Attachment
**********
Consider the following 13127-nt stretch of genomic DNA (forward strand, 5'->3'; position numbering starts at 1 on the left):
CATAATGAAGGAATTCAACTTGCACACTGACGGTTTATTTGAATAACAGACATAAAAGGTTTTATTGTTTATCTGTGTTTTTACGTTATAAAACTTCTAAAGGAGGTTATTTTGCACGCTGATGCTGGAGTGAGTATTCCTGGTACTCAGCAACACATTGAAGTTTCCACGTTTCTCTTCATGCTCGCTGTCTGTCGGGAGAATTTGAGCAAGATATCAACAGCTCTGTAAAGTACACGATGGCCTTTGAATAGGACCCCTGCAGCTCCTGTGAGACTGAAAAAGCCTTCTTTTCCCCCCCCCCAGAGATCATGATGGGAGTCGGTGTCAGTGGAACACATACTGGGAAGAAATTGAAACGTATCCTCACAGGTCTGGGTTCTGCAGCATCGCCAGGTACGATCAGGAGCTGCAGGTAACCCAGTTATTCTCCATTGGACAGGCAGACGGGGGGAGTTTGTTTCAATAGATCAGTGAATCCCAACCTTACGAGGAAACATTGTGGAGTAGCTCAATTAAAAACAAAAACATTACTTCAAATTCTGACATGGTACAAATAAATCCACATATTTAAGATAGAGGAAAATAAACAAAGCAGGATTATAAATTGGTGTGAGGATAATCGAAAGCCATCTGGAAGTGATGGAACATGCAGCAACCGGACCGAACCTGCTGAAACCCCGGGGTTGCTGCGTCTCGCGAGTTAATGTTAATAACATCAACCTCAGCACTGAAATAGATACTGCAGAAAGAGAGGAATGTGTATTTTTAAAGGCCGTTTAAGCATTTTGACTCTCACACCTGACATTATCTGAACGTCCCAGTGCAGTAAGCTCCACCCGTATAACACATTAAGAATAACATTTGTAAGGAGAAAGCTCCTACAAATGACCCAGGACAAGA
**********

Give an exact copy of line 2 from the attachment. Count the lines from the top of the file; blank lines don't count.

CATAATGAAGGAATTCAACTTGCACACTGACGGTTTATTTGAATAACAGACATAAAAGGTTTTATTGTTTATCTGTGTTTTTACGTTATAAAACTTCTAAAGGAGGTTATTTTGCACGCTGATGCTGGAGTGAGTATTCCTGGTACTCAGCAACACATTGAAGTTTCCACGTTTCTCTTCATGCTCGCTGTCTGTCGGGAGAATTTGAGCAAGATATCAACAGCTCTGTAAAGTACACGATGGCCTTTGAATAGGACCCCTGCAGCTCCTGTGAGACTGAAAAAGCCTTCTTTTCCCCCCCCCCAGAGATCATGATGGGAGTCGGTGTCAGTGGAACACATACTGGGAAGAAATTGAAACGTATCCTCACAGGTCTGGGTTCTGCAGCATCGCCAGGTACGATCAGGAGCTGCAGGTAACCCAGTTATTCTCCATTGGACAGGCAGACGGGGGGAGTTTGTTTCAATAGATCAGTGAATCCCAACCTTACGAGGAAACATTGTGGAGTAGCTCAATTAAAAACAAAAACATTACTTCAAATTCTGACATGGTACAAATAAATCCACATATTTAAGATAGAGGAAAATAAACAAAGCAGGATTATAAATTGGTGTGAGGATAATCGAAAGCCATCTGGAAGTGATGGAACATGCAGCAACCGGACCGAACCTGCTGAAACCCCGGGGTTGCTGCGTCTCGCGAGTTAATGTTAATAACATCAACCTCAGCACTGAAATAGATACTGCAGAAAGAGAGGAATGTGTATTTTTAAAGGCCGTTTAAGCATTTTGACTCTCACACCTGACATTATCTGAACGTCCCAGTGCAGTAAGCTCCACCCGTATAACACATTAAGAATAACATTTGTAAGGAGAAAGCTCCTACAAATGACCCAGGACAAGA